NHLBI’s Global Commitment

Discovery knows no boundaries

The NHLBI recognizes its opportunity to provide international leadership through research, training, and education to promote the prevention and treatment of heart, lung, and blood diseases, in cooperation with United States and foreign government agencies and nongovernmental organizations.

Global collaboration is increasingly important as both communicable and noncommunicable diseases know no borders; severe acute respiratory syndrome (SARS) spread through the world in a matter of days, and the H1N1 influenza moved from Mexico to 41 countries in a few weeks. There is a need for the ongoing cultivation of a worldwide network of well-trained, qualified scientists to protect and educate the American public and the world’s population from the dangers of fast-moving infectious diseases. There is a growing public health need as well, to collaborate to address chronic diseases, including cardiovascular and pulmonary diseases and some cancers.

The NHLBI is building on its growing body of global work in chronic noncommunicable diseases and expanding its collaborations in research and knowledge sharing. This network of scientific collaborators is at the forefront of the changing face of global health. Together, they will design studies that capitalize on cultural differences in risk factors and health practices, which can advance discoveries in heart disease, cancer, and lung disease more efficiently.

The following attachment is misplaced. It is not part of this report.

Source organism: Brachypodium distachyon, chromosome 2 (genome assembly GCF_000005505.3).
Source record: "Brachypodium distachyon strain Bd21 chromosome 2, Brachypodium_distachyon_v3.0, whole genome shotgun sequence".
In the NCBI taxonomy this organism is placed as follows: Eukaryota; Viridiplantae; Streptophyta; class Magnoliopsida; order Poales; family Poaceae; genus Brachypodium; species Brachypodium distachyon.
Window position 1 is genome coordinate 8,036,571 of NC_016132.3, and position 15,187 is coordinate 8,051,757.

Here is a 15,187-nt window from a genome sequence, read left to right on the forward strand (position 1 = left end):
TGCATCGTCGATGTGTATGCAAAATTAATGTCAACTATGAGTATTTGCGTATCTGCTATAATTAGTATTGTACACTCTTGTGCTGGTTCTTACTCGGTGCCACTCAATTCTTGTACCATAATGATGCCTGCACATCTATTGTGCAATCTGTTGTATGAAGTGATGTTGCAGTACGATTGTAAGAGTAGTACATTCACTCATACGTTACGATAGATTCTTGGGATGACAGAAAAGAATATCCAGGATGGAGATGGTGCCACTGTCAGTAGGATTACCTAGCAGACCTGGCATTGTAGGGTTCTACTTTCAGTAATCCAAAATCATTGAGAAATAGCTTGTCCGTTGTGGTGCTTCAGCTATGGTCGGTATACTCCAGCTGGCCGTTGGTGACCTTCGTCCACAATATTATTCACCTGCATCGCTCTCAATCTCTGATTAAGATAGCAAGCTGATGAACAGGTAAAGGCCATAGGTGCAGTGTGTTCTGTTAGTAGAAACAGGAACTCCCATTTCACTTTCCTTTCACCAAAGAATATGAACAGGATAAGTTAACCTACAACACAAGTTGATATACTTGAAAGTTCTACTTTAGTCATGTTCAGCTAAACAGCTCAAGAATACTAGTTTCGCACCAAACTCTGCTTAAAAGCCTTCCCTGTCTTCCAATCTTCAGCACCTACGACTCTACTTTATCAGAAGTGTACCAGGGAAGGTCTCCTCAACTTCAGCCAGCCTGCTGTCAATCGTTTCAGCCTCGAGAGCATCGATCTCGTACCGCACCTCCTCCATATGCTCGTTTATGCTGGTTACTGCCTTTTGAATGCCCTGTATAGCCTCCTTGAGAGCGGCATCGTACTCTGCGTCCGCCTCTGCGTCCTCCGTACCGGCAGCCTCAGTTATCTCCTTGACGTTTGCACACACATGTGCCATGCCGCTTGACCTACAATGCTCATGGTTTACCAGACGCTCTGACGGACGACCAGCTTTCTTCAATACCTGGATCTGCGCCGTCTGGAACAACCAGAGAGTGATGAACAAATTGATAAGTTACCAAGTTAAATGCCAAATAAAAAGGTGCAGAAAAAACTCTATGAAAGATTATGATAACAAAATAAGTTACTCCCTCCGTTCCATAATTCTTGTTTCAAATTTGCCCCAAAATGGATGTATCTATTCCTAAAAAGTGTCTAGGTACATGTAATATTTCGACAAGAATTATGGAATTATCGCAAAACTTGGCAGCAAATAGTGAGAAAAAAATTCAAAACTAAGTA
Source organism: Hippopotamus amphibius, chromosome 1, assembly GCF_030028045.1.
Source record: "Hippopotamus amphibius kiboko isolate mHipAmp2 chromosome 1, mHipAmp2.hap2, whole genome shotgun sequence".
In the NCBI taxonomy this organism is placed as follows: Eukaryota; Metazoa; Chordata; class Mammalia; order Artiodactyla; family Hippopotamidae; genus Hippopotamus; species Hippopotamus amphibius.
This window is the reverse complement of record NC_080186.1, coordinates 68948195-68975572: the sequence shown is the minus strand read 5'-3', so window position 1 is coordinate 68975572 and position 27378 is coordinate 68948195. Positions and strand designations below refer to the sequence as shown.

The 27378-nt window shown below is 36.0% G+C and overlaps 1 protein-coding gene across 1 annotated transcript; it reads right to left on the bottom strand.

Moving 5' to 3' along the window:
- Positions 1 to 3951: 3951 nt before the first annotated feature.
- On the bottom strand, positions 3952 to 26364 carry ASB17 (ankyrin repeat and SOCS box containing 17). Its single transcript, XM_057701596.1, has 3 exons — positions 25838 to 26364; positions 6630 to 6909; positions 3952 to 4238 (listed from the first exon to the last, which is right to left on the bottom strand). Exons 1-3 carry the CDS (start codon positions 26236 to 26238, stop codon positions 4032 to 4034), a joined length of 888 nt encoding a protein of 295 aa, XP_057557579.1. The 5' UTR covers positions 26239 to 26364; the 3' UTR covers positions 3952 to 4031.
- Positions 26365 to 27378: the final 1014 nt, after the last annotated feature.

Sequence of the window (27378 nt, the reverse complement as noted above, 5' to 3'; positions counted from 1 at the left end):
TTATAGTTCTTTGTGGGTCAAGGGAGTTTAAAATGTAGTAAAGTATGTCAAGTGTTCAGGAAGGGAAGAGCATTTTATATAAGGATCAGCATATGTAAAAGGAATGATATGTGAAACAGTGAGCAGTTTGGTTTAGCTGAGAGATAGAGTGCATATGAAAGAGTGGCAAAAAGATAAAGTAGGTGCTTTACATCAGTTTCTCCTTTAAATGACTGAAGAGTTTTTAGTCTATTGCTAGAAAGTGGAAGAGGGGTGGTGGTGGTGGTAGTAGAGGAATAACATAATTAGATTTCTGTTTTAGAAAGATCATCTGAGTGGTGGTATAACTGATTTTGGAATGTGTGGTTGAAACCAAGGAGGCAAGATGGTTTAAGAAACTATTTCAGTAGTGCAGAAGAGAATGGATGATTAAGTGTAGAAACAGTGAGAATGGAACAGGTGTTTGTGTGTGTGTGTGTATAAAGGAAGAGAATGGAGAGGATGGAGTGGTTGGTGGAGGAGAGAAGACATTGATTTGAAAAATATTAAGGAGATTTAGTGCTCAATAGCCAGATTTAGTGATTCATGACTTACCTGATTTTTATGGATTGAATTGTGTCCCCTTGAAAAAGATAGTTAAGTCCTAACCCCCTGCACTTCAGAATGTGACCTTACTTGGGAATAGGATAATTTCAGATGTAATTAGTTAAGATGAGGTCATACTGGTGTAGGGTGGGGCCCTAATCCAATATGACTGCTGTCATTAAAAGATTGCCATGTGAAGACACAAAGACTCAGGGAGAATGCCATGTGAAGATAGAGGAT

The NHLBI’s Global Health Initiative to combat chronic diseases was established with input from world leaders in the areas of chronic cardiovascular and pulmonary diseases, epidemiology, biostatistics, health services and outcomes research, clinical trials, and international health promotion and disease prevention research.

What is the Impact of Chronic Diseases?

  • Four out of five deaths from chronic diseases occur in low- and middle-income countries.
  • The burden of chronic diseases not only has adverse effects on the quality of life of the patients and their families, but its adverse effects on economic growth are often underappreciated.
  • In low- and middle- income countries, middle-aged adults are especially vulnerable to chronic diseases, and therefore deaths are occurring prematurely, often in people under 70 years old.
  • The World Health Organization (WHO) predicts that unless urgent action is taken, of the projected 64 million people who will die in 2015, 41 million will die of chronic diseases.

Learn more about the collaboration of the NHLBI and its partners in global health: the NIH Fogarty International Center, the UnitedHealth Chronic Disease Initiative, the Global Alliance for Chronic Diseases, and the Oxford Health Alliance.

Last Updated: December 2013

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